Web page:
3. By placing the RAAM documents under seal and prohibiting counsel for plaintiffs or defendants from viewing them, this court has obtained personal knowledge of this case which is not known by plaintiff and thus is obligated to disqualify itself under section 455(b) (1). Plaintiff's Affidavit at 5.
4. Defendant MacKinnon contacted plaintiff by letter when I was ill and requested a settlement meeting. Plaintiff's Affidavit at 9-10.
 See supra notes 17 & 19 (setting forth plaintiff's allegation).
 In these circumstances, it is perhaps unnecessary to state but I will state that I have no extrajudicial relationship of any kind with Mr. Horgan, whom I have met or known only in the formal setting of litigation. In his memorandum in support of recusal, plaintiff refers to "the immediate past President of the Connecticut Bar Association" as one who could assist me in seeking higher judicial office. See Plaintiff's Recusal Memorandum at 6. I believe plaintiff may be referring to Mr. Stapleton, who is counsel for defendant Thomas E. Minogue, Jr., and who was President of the Connecticut Bar Association in the recent past. Although I have attended bar association meetings at which Mr. Stapleton was present, I have no personal or private relationship with him of any kind. In sum, I can and do state that I had no ex parte contact with counsel in this case in connection with the April 29, 1991 Discovery Order, or, indeed, in connection with any aspect of this litigation or any other pending litigation or any personal interest of such counsel or any personal interest of mine; I have no personal relationship with any of the lawyers in this case.
 See supra note 19.
 That plaintiff had no new objections to Defendants' Revised Proposed Scheduling Order is clearly evidenced by the fact that, except for plaintiff's contention that this court is biased against him, Plaintiff's Motion for Reconsideration contains no new arguments or objections that plaintiff had not previously made (often several times).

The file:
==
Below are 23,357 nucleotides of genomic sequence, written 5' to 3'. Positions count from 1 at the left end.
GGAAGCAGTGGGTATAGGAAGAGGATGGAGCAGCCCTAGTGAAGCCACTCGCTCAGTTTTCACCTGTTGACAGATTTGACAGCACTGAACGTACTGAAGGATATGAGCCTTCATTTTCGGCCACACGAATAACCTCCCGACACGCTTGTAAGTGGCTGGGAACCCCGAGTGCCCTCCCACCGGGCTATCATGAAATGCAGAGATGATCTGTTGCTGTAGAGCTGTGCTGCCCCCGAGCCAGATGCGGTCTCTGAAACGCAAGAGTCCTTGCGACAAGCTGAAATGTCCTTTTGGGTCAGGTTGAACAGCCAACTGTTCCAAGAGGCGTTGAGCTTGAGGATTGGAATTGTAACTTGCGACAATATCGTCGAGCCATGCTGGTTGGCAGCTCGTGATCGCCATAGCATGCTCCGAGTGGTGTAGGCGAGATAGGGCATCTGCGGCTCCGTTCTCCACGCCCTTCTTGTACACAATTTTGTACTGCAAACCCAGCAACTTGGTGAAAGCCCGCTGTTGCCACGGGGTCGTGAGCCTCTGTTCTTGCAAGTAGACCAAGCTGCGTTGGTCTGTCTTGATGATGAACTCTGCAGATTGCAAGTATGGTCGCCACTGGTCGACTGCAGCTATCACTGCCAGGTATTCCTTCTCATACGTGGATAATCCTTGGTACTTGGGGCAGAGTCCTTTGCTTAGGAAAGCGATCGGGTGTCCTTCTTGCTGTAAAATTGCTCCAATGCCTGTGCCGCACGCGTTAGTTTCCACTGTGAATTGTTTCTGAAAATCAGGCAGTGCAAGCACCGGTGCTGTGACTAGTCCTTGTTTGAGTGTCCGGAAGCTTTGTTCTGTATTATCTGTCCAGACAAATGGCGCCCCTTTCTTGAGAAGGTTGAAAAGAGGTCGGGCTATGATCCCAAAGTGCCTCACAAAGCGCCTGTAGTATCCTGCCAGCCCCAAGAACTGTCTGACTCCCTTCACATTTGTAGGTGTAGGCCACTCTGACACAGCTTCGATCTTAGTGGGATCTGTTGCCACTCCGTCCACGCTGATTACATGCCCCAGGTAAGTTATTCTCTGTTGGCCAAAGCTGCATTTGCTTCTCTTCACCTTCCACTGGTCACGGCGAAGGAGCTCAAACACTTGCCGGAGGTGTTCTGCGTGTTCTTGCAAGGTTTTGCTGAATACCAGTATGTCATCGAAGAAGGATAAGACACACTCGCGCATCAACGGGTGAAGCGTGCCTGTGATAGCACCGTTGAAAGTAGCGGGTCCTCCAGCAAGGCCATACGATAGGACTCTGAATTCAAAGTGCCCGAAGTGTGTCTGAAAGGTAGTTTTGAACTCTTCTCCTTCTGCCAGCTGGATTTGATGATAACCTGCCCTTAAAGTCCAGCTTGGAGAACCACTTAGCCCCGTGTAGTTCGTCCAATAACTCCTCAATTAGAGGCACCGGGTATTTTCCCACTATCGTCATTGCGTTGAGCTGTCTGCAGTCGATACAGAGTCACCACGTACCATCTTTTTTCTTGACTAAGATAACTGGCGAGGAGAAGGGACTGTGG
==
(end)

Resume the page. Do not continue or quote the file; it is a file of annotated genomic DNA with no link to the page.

It is worth noting the circularity of plaintiff's argument here: The objection that he is now offering to Defendants' Revised Proposed Scheduling Order is, at bottom, that the court is prejudiced against him; and the court's prejudice is, in turn, supposedly revealed by the fact that plaintiff was not afforded an opportunity to object to Defendants' Revised Proposed Scheduling Order. In short, therefore, plaintiff's position is that he had no new objection until, and but for the fact that, the April 29, 1991 Discovery Order was entered before he objected to it. Or, put differently, had plaintiff objected to it, he would have had no objection.
 The full text of this order is reproduced in note 4, supra at 1519-20.
 Plaintiff's Affidavit contains other allegations. See supra note 19. But plaintiff himself readily concedes that the other allegations are comparatively insignificant. See Plaintiff's Affidavit at 10. In light of all that has been said above, there is simply no purpose to be served by addressing each of plaintiff's allegations on an individual basis. Judicial resources are not infinite, and plaintiff has already received more process than is due. Lest plaintiff wrongly conclude, however, that his other allegations are worthy of additional consideration, he may feel free to review the arguments to the contrary offered by defendants, see Defendants' Opposition to Recusal; Defendants' Surreply to Recusal, which the court finds persuasive.
 In other words, plaintiff has failed to show that a reasonable person knowing and understanding all the relevant facts would conclude that I should recuse myself.
 See supra note 2 (setting forth relevant portion of section 1292(b)).
 Plaintiff requests that the following questions be certified:
(1) In this case, was it proper to deny to plaintiff any effective non-party discovery under the Federal Rules?
(2) In this case, can the Court actively withhold from plaintiff evidence such as the RAAM invoices, which plaintiff contends are necessary to enable him to prove his case?
(3) Did the Court in this case have authority to prohibit plaintiff from obtaining non-proprietary evidence through informal cooperation by a non-party?
(4) Does fraudulent concealment under Connecticut and federal law no longer include breach of a fiduciary duty to disclose?
(5) Was the Court correct in entirely denying to plaintiff any discovery under the Federal Rules from defendant WESTCOM, which has ownership and custody of many of the most important records in the case, and whose statute of limitations defense remains factually unexplained in discovery?
Plaintiff's Recusal Reply Memorandum at 4-5.